Research Article - Journal of Drug and Alcohol Research ( 2022) Volume 11, Issue 6
Knowledge about the Dietary and Drugs Used in Coronary Heart Disease and It's Assessment in Misrata HospitalWaheedha Farveen1*, Mohammed Ismail Abosalah2, Walid Farag Naamat2, Abdalla Ramadan Elgenaidi1 and Ayman Balla Mustafa1
2Department of Public Health, Alasmarya Islamic University, Libya
Waheedha Farveen, Department of Therapeutic Nutrition, Misrata University, Libya, Email: firstname.lastname@example.org
Received: 01-Jun-2022, Manuscript No. jdar-22-69031; Editor assigned: 03-Jun-2022, Pre QC No. jdar-22-69031 (PQ); Reviewed: 17-Jun-2022, QC No. jdar-22-69031; Revised: 22-Jun-2022, Manuscript No. jdar-22-69031 (R); Published: 29-Jun-2022, DOI: 10.4303/jdar/236185
The primary data was gathered using a questionnaire, which was the major data collecting tool that was specifically created for this purpose and disseminated among CHD patients, in order to address the analytical components of the research topic. This study looked at the knowledge and risk factors of coronary heart disease (CHD) patients in Misurata City, Libya who were connected to primary care facilities. The study also outlined the connections between socio-demographic and socio-economic factors that affect people’s understanding of CHD risk factors and recommended dietary practises.
Coronary heart disease; Dietary drugs; Risk factors; Dyslipidemia; Hypertension; Physical Inactivity
The coronary heart disease is a disease of the blood vessels supplying the heart muscle. The primary causes of CHD are atherosclerosis that reduces blood flow through the coronary arteries to the heart muscle, (WHO, 2015). CHD is the leading cause of death in the United States (U.S.) according to American Heart Association (AHA) that heart and stroke statistics 2010 update indicates that every 25 seconds, an American will have a coronary event related to CHD, and every minute someone will die from CHD. Among those most affected is the world whose leading cause of death is CHD [1-3].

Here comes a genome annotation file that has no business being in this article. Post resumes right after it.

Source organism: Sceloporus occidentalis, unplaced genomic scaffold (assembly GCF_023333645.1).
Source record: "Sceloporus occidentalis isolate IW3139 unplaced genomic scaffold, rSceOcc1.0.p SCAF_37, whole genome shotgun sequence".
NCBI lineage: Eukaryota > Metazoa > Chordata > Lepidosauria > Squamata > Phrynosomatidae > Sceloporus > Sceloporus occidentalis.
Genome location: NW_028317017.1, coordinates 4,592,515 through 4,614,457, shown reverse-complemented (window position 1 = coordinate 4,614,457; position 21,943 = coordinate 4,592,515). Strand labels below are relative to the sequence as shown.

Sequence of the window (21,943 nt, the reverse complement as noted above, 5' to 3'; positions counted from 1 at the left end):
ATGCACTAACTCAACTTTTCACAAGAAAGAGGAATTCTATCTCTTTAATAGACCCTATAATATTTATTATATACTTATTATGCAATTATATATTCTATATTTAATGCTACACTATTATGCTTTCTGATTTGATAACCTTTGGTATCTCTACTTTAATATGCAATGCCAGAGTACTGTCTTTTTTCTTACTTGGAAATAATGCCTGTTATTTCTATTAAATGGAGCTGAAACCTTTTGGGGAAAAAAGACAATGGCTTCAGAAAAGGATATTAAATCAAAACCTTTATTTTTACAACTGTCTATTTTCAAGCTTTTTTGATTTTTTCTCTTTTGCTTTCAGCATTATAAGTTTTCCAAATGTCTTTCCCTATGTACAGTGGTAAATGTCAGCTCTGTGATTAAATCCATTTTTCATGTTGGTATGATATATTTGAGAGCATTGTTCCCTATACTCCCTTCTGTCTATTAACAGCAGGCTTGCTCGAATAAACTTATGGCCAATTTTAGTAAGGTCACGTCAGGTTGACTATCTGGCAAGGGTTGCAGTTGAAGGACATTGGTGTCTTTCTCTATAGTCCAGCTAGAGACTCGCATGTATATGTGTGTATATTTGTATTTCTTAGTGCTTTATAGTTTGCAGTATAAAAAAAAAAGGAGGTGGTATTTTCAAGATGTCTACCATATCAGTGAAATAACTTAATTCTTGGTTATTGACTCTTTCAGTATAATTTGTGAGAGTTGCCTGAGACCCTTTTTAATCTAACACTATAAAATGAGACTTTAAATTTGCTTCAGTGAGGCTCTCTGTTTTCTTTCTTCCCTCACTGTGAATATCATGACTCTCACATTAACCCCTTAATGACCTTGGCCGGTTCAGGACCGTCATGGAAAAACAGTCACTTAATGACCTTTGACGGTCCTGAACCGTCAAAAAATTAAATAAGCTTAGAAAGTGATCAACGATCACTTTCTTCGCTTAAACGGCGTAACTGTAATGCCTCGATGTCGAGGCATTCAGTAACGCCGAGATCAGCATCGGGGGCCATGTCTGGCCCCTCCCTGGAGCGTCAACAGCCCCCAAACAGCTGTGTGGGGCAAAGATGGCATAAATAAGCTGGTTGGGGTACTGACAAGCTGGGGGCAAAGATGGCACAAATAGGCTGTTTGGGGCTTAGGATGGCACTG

Many of the risk factors of CHD such as Diabetes Mellitus (DM), dyslipidemia, hypertension (HTN), physical inactivity, and smoking are prevalent in Libya [4-10]. This places the Libya at risk for developing CHD, which is the leading cause of their mortality. The two main goals of healthy People 2020 are to increase the quality and years of healthy life and to eliminate health disparities. Initial strategies to improve quality of life and to reduce health inequities of Libya are to:
a) Assess and understand their health risks
b) Increase awareness about heart disease
c) Include them in research
d) Inspire minority advocates and researchers to focus on the cardiac health of Libyan.
Lack of data on Libyan CHD knowledge may limit the assessment of their cardiovascular health status and may limit the ability to plan programs that reduce CHD. This may contribute to the increased morbidity and mortality of heart disease among living in the U.S. and to the global burden of cardiovascular disease. To date, there are no published data on CHD knowledge of according to  knowledge of CHD, its risk factors and its management has shown to influence compliance with recommendations for health care. Additionally, individuals who know their CHD risk factors adhere to lifestyle modification including medication treatment.
Despite the growing numbers of Libyan in the Misurata City, they are considered a “hidden minority” because of the lack of research based information on their health. It is estimated that CHD kills more than half of Libyans in the Misurata city. Despite this, little is known about their baseline knowledge of CHD even though many of them have at least one CHD risk factor. Which may be a contributing variable to their morbidity and mortality? Research shows individuals who are not aware of their risk for developing a disease are less likely to adopt preventive behaviors [12-15]. Awareness of CHD and its risk factors are significant in preventing and reducing CHD deaths .
This study sought to contribute to the literature concerning CHD knowledge and risk factors among Libyan (Misurata) and to add to the existing literature on heart disease in general.
i. What are the socio-demographic (age, gender, education level, marital status) and socioeconomic (employment status, jobs) characteristics of patients 30 and over years old?
ii. What is the baseline knowledge of Libyan (Misurata City) on CHD?
iii. What are the CHD risk factors prevalent in Misurata city?
iv. What is the relationship between CHD food habits and CHD risk factors?